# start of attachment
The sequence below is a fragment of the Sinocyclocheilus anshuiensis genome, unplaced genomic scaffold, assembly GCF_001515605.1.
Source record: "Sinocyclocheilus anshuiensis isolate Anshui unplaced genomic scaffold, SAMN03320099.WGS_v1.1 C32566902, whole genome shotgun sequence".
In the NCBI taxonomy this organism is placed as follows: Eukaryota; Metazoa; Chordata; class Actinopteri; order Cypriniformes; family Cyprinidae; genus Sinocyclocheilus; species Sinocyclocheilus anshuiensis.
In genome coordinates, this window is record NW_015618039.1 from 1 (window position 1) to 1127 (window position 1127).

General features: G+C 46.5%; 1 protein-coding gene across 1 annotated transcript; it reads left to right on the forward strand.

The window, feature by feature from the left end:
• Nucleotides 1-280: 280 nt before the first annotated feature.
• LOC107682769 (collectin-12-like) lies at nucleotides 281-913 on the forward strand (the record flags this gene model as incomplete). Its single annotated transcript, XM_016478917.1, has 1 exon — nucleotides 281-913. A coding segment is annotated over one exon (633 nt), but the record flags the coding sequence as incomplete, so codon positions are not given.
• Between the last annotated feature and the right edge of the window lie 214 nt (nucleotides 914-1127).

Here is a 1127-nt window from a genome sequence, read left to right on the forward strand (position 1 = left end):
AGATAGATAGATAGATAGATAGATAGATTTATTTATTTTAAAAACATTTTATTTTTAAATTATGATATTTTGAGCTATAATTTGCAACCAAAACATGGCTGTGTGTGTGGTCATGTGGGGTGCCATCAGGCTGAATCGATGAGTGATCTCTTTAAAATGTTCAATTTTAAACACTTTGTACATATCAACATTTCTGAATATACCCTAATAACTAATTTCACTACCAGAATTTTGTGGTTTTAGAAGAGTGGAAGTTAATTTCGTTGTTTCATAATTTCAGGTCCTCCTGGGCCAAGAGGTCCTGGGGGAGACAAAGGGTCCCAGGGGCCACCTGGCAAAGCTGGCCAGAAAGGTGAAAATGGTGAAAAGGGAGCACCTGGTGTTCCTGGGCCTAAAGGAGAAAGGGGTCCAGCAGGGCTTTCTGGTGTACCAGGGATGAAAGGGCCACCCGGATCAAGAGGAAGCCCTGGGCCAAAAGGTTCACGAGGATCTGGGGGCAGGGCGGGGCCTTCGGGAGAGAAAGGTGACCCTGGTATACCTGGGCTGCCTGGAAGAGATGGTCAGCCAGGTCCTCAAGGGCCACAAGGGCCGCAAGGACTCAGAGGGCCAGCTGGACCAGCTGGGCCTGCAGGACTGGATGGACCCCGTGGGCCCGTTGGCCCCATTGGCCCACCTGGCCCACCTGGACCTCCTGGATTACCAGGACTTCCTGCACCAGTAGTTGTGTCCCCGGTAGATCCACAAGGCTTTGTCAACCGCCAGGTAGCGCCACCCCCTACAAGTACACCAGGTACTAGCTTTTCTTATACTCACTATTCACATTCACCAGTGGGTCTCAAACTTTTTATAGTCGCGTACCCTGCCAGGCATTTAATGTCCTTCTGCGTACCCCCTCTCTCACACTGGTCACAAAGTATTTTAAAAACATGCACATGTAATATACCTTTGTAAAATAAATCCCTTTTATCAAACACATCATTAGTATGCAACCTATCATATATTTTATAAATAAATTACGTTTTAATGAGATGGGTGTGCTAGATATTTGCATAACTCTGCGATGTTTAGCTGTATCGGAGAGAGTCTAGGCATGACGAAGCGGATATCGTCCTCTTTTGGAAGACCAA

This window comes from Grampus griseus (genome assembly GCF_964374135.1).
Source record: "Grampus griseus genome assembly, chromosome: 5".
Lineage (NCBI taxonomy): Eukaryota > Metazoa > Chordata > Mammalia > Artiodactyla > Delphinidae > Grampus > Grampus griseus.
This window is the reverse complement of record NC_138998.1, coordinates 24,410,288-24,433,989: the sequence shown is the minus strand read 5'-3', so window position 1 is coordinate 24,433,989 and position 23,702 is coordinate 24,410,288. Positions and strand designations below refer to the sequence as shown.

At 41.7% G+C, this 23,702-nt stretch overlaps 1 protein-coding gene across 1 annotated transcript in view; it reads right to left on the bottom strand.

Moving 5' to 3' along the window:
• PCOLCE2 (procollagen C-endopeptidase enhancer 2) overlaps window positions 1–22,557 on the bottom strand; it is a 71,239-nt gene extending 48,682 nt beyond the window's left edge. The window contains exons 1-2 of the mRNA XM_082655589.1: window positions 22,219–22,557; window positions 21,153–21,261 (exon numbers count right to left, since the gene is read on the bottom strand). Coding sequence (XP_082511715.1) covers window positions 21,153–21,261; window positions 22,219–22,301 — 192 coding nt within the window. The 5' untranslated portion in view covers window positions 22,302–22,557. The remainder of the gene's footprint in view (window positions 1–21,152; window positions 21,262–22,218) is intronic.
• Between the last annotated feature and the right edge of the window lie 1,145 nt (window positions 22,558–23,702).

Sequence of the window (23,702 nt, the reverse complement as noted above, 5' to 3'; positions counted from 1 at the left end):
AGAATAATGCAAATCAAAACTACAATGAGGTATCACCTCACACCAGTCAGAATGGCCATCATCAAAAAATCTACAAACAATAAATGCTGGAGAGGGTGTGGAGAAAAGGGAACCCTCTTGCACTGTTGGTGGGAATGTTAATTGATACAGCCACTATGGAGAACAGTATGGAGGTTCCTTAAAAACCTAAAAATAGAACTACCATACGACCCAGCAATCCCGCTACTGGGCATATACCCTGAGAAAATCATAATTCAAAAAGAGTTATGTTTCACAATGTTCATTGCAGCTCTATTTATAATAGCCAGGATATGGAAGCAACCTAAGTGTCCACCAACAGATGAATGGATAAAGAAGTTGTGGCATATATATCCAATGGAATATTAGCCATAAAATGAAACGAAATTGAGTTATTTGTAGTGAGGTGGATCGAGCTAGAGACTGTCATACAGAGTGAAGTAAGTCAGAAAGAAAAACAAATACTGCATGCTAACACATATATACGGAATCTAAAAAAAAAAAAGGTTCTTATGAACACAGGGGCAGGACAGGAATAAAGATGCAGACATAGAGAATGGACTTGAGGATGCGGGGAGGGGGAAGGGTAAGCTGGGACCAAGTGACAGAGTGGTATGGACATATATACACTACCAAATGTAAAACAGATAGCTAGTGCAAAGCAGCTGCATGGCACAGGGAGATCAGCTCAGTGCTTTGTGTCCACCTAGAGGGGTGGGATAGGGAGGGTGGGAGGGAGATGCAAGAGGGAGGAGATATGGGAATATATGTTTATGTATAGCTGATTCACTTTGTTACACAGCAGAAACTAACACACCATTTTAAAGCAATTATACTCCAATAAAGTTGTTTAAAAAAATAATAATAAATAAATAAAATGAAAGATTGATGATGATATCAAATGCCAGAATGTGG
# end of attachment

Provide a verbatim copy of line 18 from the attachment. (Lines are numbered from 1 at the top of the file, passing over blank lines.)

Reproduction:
• PCOLCE2 (procollagen C-endopeptidase enhancer 2) overlaps window positions 1–22,557 on the bottom strand; it is a 71,239-nt gene extending 48,682 nt beyond the window's left edge. The window contains exons 1-2 of the mRNA XM_082655589.1: window positions 22,219–22,557; window positions 21,153–21,261 (exon numbers count right to left, since the gene is read on the bottom strand). Coding sequence (XP_082511715.1) covers window positions 21,153–21,261; window positions 22,219–22,301 — 192 coding nt within the window. The 5' untranslated portion in view covers window positions 22,302–22,557. The remainder of the gene's footprint in view (window positions 1–21,152; window positions 21,262–22,218) is intronic.